There are few things I can say that I genuinely love.
Oh sure, like all of us I can cite my life partner, my home, my son, my work, music, books, maybe even my age, but beyond that things get skimpy. It’s such a big word. The scope and the intent of it are meant to fulfil us, sketch us out, give us detail.
So when I say that two things I’ve come to love in this world are my people and baseball, it’s a huge statement. They have both contributed to my sense of myself, the idea I carry around about who I am. That’s why two recent events have been so discomfiting; the outing of New York Yankee superstar Alex Rodriguez as a steroid cheat, and the cultural embarrassment of newly appointed Senator Patrick Brazeau.
Baseball came along when I was nine. I was a newly adopted Indian kid suddenly plunked down in an all-white world. I was scared. I was lonely. I needed a measure of grace to allow me something to cling to that I could call my own. When I found baseball, I found heaven. In the game I found a freedom that allowed me to forget the circumstances of my life.
My people came along when I was in my early 20s. I was a runaway with no education, no appreciable skills, no direction. I was scared. I was lonely. I needed another dollop of grace to allow me somewhere that I could fit, belong, and feel that I had something I could call my own. When I found my people I found shelter. In the culture I found a welcoming that allowed me to forget the circumstances of my life.
Together, baseball and Indians taught me the central metaphor of life; everyone working together to help each other make it home. It’s something I have never ceased to believe in.
So when Rodriguez admitted to cheating, the magic of the game was sullied. Again. When A-Rod was a young shortstop with the Seattle Mariners I loved his game. Such a potent mix of youth and grace and power.
When he went to the Texas Rangers for the biggest contract in baseball history I felt he was worth it. He shone in Texas. His two best seasons of his career came there. Now, it’s shown that those two glittering campaigns were drug-fueled and for me, meaningless. Baseball lost a hero and so did I.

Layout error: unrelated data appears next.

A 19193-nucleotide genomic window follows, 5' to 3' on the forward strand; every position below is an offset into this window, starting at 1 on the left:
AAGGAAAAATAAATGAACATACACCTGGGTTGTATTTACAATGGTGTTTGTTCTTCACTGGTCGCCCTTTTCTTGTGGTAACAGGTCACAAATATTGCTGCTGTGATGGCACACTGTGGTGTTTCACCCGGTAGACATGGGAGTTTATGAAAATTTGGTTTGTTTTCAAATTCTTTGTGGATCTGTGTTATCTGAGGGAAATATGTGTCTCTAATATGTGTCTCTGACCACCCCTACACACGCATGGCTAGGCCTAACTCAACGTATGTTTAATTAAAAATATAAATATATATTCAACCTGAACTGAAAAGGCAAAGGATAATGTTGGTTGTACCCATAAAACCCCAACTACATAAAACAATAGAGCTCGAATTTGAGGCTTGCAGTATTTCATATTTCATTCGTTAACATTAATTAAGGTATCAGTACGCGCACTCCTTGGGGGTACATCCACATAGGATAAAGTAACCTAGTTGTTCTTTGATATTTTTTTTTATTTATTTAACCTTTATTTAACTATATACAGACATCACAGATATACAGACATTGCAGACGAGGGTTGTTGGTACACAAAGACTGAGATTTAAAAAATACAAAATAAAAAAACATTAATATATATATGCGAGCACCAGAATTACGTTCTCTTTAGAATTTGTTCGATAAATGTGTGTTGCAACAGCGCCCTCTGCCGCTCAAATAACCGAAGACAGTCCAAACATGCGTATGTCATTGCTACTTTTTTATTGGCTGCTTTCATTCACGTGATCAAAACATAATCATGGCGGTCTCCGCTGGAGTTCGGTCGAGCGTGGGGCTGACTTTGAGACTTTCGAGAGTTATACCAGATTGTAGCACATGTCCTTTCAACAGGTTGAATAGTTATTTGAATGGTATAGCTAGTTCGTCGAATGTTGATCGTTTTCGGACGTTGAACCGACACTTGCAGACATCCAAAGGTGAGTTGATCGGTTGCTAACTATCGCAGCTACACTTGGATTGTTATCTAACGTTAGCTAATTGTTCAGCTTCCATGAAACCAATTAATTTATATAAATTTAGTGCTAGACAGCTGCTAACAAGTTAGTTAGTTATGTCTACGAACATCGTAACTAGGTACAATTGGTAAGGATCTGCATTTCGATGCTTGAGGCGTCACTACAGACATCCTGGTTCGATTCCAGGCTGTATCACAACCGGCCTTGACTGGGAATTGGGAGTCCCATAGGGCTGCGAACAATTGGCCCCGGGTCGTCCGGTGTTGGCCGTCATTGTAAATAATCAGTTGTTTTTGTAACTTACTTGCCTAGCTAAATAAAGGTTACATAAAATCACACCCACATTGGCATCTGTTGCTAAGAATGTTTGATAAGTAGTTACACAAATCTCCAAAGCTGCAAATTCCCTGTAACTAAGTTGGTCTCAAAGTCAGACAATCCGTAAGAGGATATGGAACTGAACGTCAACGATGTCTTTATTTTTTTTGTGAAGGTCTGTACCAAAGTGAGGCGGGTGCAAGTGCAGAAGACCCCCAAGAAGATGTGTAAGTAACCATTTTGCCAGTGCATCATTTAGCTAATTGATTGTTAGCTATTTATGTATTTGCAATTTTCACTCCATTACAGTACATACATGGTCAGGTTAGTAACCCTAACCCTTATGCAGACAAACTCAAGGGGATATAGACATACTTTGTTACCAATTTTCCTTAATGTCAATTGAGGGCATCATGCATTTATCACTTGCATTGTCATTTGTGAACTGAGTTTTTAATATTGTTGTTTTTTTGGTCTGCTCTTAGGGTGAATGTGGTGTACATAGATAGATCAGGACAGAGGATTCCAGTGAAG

Similarly, when Patrick Brazeau was named a senator the luster on the face of my people was sullied. Brazeau was the former national Chief of the Congress of Aboriginal Peoples.
As an off-reserve aboriginal, Brazeau was elected national chief of an organization that purports to represent me. It doesn’t. It never has. It never will. Instead, the Congress is an organization built to serve itself and in that, Brazeau was the perfect choice to lead it.
He once said he had the perfect face for a native leader. His resume cites his experience as a runway model and that he has a black belt in karate. That’s perfect if you need to battle your way out of a Botox convention, but it lends little to the advancement of a people.
There are stories of the tumult he caused in his tenure at CAP. A sexual harassment investigation, stories of rampant drinking in his office and a Health Canada investigation into how $260,000 was spent and a further $16,500 paid out to Brazeau and his cronies. CAP itself is struggling to reassert itself after rifts arising from his tenure.
What’s not told is how members of the Kitigan Zibi community outside Maniwaki, Quebec, call him a rank opportunist. How he lived away from the reserve and native politics. How his knowledge of policy, history and the day-to-day realities of native life in Canada are meagre at best, lacking certainly.
Through it all, he’s mum. He whips around Ottawa in his Porsche, and hires his CAP pals as senatorial assistants despite the unresolved issues. It actually took convincing for him to relinquish his six figure CAP salary he wanted to keep along with the six-figure senator’s wage.
As someone who has worked in native issues since 1979, Patrick Brazeau is culturally embarrassing. In our traditional way, humility is the foundation of everything. His actions are the antithesis of that. Rodriguez, at least, came forward publicly and apologized.
We work together to help each other make it home. That’s the truth of life and baseball. It takes humility to do that. It takes a measure of spirituality. It takes the individual assumption of leadership. At its best, baseball accomplishes that. At our best, native people represent that.
Patrick Brazeau should step down and allow all of us, native and nonnative, the grace of that way in action.
Richard Wagamese is Ojibway and the author of Keeper’n Me. He won the Canadian Author’s Award for Dream Wheels and his new novel, Ragged Company, arrives in August from Doubleday. He can be reached at email@example.com